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Sunday 8 December 2019

Seismic victory over Tyrone in 2011 making of this team

Near perfect performance gave us belief to win Sam as weekend rivals can gain little in Omagh

Dublin’s Alan Brogan takes a shot at the posts as Tyrone’s Martin Swift tries to block in 2011
Dublin’s Alan Brogan takes a shot at the posts as Tyrone’s Martin Swift tries to block in 2011

Call me nostalgic but I watched the 2011 All-Ireland quarter-final the other night on Youtube and decided instantly it was the greatest team performance I'd ever been part of.

It's funny.

We had a great sense after that match that we'd performed well and the win, all of seven points of it over Tyrone, probably convinced us that we would have a real crack at that year's All-Ireland.

But it doesn't really come up in conversations about the turning point for Dublin football.

Maybe that's because we'd beaten Tyrone the year before or because qualifying for an All-Ireland semi-final wasn't a rarity for most of that group.

Dublin supporters will regale you endlessly with stories about where they were when Clucko put the ball over the bar in the All-Ireland final against Kerry that year or their opinion on that infamous semi-final victory over Donegal.

But the Tyrone game was the one that made us. It was a coming-of-age performance.

Certainly, it was the best collective performance during my time with Dublin and you could make a decent argument for it being the best Dublin display in a decade where we've won six All-Irelands and still counting.

The only caveat being that Tyrone had tipped slightly past their peak.

But they represented such an obstacle for us because of those defeats in 2005 and '08 and they had the McMahons, the Cavanaghs, Conor Gormley, Philly Jordan, Brian McGuigan, Peter Harte, Owen Mulligan, Brian Dooher and Stephen O'Neill on the pitch that day.

We beat them in 2010 in the quarter-finals but that was more or less an ambush.

They were Ulster champions. We'd stumbled our way through the qualifiers and had no discernible form to speak of.

We conceded every kick-out that day and only won in the last five minutes, thanks mainly to an Eoghan O'Gara goal that came off an upright.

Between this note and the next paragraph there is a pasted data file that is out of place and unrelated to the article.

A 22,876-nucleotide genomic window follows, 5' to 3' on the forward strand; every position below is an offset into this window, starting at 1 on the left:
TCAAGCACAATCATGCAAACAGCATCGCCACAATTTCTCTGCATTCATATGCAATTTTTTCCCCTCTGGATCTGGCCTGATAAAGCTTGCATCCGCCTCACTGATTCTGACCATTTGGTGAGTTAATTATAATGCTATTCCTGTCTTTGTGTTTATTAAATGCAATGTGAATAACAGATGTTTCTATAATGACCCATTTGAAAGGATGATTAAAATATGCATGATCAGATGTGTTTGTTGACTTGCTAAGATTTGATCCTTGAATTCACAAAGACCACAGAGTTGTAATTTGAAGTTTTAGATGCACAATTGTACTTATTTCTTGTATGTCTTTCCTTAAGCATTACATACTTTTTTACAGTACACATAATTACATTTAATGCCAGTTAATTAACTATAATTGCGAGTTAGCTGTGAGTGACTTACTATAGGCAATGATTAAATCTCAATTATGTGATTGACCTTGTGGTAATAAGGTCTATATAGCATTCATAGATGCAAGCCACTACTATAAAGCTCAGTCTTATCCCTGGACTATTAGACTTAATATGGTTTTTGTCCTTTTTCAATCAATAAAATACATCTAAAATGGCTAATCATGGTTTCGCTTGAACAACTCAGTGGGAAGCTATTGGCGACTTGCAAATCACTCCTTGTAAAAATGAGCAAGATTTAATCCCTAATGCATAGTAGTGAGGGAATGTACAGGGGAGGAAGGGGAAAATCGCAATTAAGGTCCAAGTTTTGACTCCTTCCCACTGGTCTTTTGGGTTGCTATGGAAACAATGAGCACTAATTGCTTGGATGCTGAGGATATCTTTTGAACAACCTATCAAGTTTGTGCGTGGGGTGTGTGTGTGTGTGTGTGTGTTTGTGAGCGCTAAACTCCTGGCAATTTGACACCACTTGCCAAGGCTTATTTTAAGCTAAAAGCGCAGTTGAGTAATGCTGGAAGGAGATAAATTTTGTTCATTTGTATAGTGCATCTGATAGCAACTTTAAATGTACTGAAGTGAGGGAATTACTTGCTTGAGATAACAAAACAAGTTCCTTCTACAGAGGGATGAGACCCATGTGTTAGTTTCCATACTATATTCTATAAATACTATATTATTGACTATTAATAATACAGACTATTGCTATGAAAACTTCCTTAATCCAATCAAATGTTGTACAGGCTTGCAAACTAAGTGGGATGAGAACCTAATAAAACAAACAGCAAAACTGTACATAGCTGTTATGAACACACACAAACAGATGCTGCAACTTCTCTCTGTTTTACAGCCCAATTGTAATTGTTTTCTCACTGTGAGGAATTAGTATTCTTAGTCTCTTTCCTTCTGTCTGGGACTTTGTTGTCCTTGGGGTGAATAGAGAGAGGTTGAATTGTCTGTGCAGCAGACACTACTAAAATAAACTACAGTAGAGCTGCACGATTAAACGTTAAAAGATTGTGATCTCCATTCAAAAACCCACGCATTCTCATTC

So 2011 was totally different.

We won by seven points that night but it could have been fifteen.

Part of how Pat Gilroy rebuilt our team after 2009 was changing how we thought about our contribution to the team.

Tackling become the most essential performance indicator in training, even for forwards.

Management's calculations told them that if collectively, we could make a 100 tackles in a match, we'd have a high percentage chance of winning it, almost regardless of what else happened.

That night against Tyrone, our tackle count was over 120.

We put on an exhibition of kick-passing that night as well.

I reckon we completed more kick-passes that night than any match I played in before or since.

We were raking 60 and 70-yard balls into the chest of our targets.

We, the forward line, had a field day but Diarmuid Connolly stole the show with seven from play, most of which came off Conor Gormley.

If they'd have been giving out marks for artistic merit that night, Diarmo would have gotten clean sixes across the board.

Viewed through the lens of how the game is predominantly played now, where possession is often cherished more than invention, our gameplan then seemed practically reckless.

It was all one-touch football around the middle to create space and then move the ball as quickly as possible to negate the Tyrone cover.

Our backs, most of whom were in their early 20s, didn't give their men an inch.

And we all dropped into the middle eight to get a high press on Tyrone, turning them over more times than they'd probably ever experienced under Mickey Harte.

The only black mark against us was that we passed up about five good goal chances.

We had three in a row we should have scored after half-time but that probably spared us the hype that would have accompanied us into the semi-final if we'd have won by fifteen or twenty points.

That was the night the tide truly turned on the relationship between Dublin and Tyrone and it's almost surreal to think they haven't beaten Dublin in the Championship since '08.

What their motivation is for Sunday, I just can't read at all.

If Tyrone go flat out and lose, what hope has Harte to convince his players they can beat Dublin in Croke Park in an All-Ireland final?

And for the players, it's a weird game.

A dead rubber is the last thing you want because you can't go out there half-arsed but by the same measure, it's impossible to escape the subconscious reality that regardless of how the game goes, the sun will rise on Monday and you'll have an All-Ireland semi-final in either six or seven days times.

There's no tangible reward for a win either.

I don't think Jim Gavin or Mickey Harte will have any preference for who they play in an All-Ireland semi-final, so there's no incentive to put players out there who might be carrying knocks and could do with a weekend of competitive rest.

Will Harte keep something back by way of a gameplan?

They certainly looked like they took Dublin by surprise back in March in the League with those direct balls to Cathal McShane and Mattie Donnelly.

Decent chance

But why show your hand when there's more than a decent chance the teams might meet again in four weeks in the All-Ireland final?

Don't for a second doubt the motivations of anyone who takes the pitch in Omagh on Sunday evening.

Just be careful of jumping to conclusions afterwards.

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